No, we don’t do that. (Nor, incidentally, do we recommend organisations for project partnerships, donations, prizes or awards). That is not our job. Read what we publish and draw your own conclusions.
Research. Learn the China development field by reading as much as you can. Narrow down to a number of organisations that interest you and then find out as much as you can about them and their work. Try to imagine a role for yourself that would be of real value to them.
Much naturally depends of the sector an organisation works in. If it works in public education (eg, for AIDS prevention) it might be interested in someone with creative design (or even performance art) skills to work with local staff in developing ‘IEC’ (information, education, communication) materials. If the organisation works in forestry, it might be interested in someone who can tell a pinus yunnanensis from a eucalyptus. (Or, if it is a really thinking forestry organisation, it might be interested in someone who doesn’t necessarily know a pinus yunnanensis from a eucalyptus but who does know how to help well-informed Chinese colleagues to argue the merits of the former: when it comes, at least, to forestry in Yunnan.)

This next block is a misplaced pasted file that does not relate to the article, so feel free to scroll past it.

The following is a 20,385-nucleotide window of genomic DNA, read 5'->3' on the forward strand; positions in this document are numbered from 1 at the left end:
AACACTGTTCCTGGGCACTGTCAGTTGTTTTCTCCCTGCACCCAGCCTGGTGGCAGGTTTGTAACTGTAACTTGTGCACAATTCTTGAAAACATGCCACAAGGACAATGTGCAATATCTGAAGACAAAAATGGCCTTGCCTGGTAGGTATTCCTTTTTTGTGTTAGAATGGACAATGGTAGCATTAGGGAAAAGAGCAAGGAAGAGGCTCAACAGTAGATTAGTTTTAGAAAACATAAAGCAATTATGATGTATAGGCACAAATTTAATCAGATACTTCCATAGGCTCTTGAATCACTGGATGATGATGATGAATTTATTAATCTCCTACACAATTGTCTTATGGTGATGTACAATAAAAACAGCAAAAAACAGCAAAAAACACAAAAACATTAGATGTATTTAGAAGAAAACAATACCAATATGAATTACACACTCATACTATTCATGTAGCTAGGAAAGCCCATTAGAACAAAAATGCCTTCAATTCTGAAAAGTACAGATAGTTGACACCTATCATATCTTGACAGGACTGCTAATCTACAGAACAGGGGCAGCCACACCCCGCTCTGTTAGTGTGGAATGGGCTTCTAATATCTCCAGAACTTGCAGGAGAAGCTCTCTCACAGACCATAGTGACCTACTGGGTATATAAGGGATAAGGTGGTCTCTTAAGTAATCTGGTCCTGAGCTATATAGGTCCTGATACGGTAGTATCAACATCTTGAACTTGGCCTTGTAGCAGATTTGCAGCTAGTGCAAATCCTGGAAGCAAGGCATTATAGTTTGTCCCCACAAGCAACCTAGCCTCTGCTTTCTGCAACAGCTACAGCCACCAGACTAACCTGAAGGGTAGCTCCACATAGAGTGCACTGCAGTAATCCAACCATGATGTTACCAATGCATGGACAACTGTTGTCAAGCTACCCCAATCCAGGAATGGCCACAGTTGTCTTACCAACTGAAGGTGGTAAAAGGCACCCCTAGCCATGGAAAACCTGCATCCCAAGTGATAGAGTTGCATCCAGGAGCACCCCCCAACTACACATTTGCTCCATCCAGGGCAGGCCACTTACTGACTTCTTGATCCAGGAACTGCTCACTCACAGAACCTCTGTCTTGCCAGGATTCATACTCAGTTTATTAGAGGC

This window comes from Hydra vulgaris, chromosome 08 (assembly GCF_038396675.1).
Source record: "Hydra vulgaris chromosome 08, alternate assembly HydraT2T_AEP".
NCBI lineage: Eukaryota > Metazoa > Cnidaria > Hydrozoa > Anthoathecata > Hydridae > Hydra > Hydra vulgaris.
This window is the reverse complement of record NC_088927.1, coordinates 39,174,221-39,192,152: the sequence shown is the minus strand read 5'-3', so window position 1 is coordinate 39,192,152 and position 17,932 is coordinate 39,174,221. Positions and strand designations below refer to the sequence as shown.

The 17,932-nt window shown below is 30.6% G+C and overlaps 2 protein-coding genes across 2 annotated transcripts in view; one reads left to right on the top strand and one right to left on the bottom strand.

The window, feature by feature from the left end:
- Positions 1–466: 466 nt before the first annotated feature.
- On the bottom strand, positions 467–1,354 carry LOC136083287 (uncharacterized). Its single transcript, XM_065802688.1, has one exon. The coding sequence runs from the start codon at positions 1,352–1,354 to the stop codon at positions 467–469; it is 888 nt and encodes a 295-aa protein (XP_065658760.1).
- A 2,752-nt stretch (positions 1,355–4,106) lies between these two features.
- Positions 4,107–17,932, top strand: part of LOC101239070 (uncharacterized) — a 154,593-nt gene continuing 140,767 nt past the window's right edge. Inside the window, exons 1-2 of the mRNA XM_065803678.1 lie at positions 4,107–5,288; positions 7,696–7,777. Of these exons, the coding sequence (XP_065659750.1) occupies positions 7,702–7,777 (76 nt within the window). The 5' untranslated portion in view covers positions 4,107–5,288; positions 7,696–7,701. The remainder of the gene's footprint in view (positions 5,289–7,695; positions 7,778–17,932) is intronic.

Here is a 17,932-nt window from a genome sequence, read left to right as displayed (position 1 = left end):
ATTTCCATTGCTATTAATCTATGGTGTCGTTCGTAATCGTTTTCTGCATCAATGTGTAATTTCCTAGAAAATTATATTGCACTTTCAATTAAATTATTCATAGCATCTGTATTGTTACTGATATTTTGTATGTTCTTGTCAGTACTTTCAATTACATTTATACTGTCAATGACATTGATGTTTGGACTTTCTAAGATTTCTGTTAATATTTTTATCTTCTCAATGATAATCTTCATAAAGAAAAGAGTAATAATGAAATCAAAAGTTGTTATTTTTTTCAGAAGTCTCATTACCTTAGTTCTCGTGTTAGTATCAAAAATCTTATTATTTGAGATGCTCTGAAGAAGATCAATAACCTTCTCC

Fluency in languages other than Chinese is one important comparative advantage that expatriates have (compared to local staff), and this means that there may be opportunities in research, information management and documentation, and external communication. ‘Research’ in this context does not mean writing scholarly tracts. It would be more likely to mean searching the internet for news items relevant to the organisation’s interests, or to collect examples of ‘best practice’ from development projects elsewhere. Or it might involve collecting case studies to document the organisation’s work (or case studies that highlight the need for such work). This kind of research assistance can be valuable to organisations that are writing project proposals and/or trying to disseminate project experiences that they regard as successful.